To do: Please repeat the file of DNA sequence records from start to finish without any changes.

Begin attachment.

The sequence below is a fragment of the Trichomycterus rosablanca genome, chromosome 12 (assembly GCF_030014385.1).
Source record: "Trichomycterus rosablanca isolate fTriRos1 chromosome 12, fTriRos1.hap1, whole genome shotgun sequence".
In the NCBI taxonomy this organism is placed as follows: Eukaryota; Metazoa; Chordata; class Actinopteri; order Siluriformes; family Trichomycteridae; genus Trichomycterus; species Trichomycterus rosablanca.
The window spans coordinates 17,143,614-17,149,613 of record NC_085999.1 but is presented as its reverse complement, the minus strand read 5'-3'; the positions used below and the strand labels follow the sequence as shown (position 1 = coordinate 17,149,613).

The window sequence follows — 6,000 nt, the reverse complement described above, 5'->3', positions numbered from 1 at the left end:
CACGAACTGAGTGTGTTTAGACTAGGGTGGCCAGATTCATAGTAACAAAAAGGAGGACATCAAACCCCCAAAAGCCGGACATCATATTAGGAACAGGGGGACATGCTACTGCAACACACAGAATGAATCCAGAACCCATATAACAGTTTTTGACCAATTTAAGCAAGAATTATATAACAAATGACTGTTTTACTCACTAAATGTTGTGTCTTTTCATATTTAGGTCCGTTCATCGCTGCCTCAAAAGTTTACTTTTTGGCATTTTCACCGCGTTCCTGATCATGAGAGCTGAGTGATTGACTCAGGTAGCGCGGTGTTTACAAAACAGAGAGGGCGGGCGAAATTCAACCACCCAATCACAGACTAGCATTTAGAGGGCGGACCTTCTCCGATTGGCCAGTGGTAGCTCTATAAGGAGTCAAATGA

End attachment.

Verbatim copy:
The sequence below is a fragment of the Trichomycterus rosablanca genome, chromosome 12 (assembly GCF_030014385.1).
Source record: "Trichomycterus rosablanca isolate fTriRos1 chromosome 12, fTriRos1.hap1, whole genome shotgun sequence".
In the NCBI taxonomy this organism is placed as follows: Eukaryota; Metazoa; Chordata; class Actinopteri; order Siluriformes; family Trichomycteridae; genus Trichomycterus; species Trichomycterus rosablanca.
The window spans coordinates 17,143,614-17,149,613 of record NC_085999.1 but is presented as its reverse complement, the minus strand read 5'-3'; the positions used below and the strand labels follow the sequence as shown (position 1 = coordinate 17,149,613).

The window sequence follows — 6,000 nt, the reverse complement described above, 5'->3', positions numbered from 1 at the left end:
CACGAACTGAGTGTGTTTAGACTAGGGTGGCCAGATTCATAGTAACAAAAAGGAGGACATCAAACCCCCAAAAGCCGGACATCATATTAGGAACAGGGGGACATGCTACTGCAACACACAGAATGAATCCAGAACCCATATAACAGTTTTTGACCAATTTAAGCAAGAATTATATAACAAATGACTGTTTTACTCACTAAATGTTGTGTCTTTTCATATTTAGGTCCGTTCATCGCTGCCTCAAAAGTTTACTTTTTGGCATTTTCACCGCGTTCCTGATCATGAGAGCTGAGTGATTGACTCAGGTAGCGCGGTGTTTACAAAACAGAGAGGGCGGGCGAAATTCAACCACCCAATCACAGACTAGCATTTAGAGGGCGGACCTTCTCCGATTGGCCAGTGGTAGCTCTATAAGGAGTCAAATGA